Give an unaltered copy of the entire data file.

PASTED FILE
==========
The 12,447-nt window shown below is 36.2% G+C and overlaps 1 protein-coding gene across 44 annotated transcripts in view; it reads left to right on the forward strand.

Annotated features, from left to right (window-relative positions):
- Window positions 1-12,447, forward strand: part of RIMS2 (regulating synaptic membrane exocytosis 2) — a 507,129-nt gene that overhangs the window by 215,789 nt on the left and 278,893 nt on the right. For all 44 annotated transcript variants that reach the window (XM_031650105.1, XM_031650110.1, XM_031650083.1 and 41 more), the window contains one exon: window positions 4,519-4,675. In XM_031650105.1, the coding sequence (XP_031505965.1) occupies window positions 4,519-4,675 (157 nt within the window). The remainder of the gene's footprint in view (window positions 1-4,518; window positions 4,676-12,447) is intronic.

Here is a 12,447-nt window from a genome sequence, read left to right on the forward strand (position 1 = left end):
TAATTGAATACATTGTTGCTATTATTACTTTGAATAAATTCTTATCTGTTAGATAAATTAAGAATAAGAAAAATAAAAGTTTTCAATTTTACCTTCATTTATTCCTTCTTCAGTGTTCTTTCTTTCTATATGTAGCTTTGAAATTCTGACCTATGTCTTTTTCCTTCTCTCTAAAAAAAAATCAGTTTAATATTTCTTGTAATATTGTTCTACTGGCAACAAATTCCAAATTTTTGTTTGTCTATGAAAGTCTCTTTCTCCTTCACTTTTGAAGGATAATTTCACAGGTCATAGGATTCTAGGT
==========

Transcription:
The 12,447-nt window shown below is 36.2% G+C and overlaps 1 protein-coding gene across 44 annotated transcripts in view; it reads left to right on the forward strand.

Annotated features, from left to right (window-relative positions):
- Window positions 1-12,447, forward strand: part of RIMS2 (regulating synaptic membrane exocytosis 2) — a 507,129-nt gene that overhangs the window by 215,789 nt on the left and 278,893 nt on the right. For all 44 annotated transcript variants that reach the window (XM_031650105.1, XM_031650110.1, XM_031650083.1 and 41 more), the window contains one exon: window positions 4,519-4,675. In XM_031650105.1, the coding sequence (XP_031505965.1) occupies window positions 4,519-4,675 (157 nt within the window). The remainder of the gene's footprint in view (window positions 1-4,518; window positions 4,676-12,447) is intronic.

Here is a 12,447-nt window from a genome sequence, read left to right on the forward strand (position 1 = left end):
TAATTGAATACATTGTTGCTATTATTACTTTGAATAAATTCTTATCTGTTAGATAAATTAAGAATAAGAAAAATAAAAGTTTTCAATTTTACCTTCATTTATTCCTTCTTCAGTGTTCTTTCTTTCTATATGTAGCTTTGAAATTCTGACCTATGTCTTTTTCCTTCTCTCTAAAAAAAAATCAGTTTAATATTTCTTGTAATATTGTTCTACTGGCAACAAATTCCAAATTTTTGTTTGTCTATGAAAGTCTCTTTCTCCTTCACTTTTGAAGGATAATTTCACAGGTCATAGGATTCTAGGT